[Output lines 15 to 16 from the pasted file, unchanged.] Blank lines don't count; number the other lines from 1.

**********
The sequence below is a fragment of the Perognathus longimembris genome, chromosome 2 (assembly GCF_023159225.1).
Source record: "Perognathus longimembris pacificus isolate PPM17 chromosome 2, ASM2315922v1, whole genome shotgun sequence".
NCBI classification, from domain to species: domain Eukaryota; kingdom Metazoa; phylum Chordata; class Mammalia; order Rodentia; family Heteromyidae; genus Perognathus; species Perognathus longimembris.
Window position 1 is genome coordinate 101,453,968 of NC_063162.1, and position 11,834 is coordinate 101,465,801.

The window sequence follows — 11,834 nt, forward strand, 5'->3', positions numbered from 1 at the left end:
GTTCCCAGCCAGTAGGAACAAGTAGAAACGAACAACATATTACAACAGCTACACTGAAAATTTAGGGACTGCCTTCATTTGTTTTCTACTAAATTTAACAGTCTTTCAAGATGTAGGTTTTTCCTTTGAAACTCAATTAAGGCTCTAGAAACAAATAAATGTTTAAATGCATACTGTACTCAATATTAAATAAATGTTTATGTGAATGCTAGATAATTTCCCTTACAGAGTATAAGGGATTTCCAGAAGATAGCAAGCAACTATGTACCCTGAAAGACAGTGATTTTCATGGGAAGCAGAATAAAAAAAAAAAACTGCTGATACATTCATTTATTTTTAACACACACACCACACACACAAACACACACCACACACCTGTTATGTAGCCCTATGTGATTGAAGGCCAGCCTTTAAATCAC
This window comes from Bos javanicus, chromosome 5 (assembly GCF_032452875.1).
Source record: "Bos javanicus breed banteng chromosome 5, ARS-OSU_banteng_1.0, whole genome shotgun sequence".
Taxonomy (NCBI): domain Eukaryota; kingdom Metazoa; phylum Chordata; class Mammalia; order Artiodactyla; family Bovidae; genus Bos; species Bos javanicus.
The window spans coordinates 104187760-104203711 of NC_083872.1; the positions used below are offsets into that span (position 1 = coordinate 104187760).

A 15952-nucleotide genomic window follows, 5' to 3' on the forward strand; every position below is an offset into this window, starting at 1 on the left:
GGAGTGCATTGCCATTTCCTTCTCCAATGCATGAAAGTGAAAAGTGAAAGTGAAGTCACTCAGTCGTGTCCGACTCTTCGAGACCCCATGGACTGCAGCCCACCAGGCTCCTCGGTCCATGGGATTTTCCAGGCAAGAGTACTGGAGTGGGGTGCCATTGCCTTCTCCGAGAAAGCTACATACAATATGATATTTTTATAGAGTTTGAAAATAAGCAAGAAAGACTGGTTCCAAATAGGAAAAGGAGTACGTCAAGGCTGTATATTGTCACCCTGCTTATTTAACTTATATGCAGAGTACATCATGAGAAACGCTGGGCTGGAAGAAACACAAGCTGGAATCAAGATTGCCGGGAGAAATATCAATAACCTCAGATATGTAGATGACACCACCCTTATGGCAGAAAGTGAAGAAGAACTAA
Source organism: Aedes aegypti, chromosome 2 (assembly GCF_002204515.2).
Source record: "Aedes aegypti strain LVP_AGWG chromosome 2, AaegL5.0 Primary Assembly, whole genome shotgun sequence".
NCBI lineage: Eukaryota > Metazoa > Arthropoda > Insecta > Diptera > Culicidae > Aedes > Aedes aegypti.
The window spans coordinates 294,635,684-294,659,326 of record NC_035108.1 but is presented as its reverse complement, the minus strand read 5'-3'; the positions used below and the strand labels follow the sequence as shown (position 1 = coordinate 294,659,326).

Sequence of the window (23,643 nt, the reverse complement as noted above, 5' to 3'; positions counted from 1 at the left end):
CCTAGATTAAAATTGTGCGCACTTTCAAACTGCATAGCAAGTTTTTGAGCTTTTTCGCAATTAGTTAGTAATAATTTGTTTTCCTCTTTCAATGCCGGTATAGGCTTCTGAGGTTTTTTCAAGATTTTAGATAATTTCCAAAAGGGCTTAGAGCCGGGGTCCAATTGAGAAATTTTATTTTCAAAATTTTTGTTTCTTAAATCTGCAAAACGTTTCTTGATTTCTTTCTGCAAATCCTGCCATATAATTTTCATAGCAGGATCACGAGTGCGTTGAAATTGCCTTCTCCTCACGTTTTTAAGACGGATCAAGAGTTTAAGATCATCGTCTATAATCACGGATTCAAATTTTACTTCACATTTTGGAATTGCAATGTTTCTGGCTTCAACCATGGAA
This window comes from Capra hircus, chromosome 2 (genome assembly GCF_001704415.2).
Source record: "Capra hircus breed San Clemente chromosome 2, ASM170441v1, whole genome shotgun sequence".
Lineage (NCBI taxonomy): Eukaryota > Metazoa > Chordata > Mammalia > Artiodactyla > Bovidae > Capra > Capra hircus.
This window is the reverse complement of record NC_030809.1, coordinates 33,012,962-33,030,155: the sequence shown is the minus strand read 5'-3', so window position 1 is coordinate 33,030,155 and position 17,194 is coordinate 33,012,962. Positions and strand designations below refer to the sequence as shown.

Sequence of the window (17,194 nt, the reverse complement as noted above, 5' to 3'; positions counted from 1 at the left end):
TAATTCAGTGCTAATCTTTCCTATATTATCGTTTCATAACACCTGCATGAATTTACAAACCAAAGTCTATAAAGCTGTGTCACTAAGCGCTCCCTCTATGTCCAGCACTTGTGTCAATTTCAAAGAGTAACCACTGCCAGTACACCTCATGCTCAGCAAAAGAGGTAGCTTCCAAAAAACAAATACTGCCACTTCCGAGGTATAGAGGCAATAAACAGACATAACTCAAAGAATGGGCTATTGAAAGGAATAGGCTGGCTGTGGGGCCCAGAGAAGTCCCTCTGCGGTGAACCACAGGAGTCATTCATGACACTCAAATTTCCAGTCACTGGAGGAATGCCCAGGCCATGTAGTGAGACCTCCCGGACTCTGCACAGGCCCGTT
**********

NCBI lineage: Eukaryota > Metazoa > Arthropoda > Insecta > Diptera > Culicidae > Aedes > Aedes aegypti.
The window spans coordinates 294,635,684-294,659,326 of record NC_035108.1 but is presented as its reverse complement, the minus strand read 5'-3'; the positions used below and the strand labels follow the sequence as shown (position 1 = coordinate 294,659,326).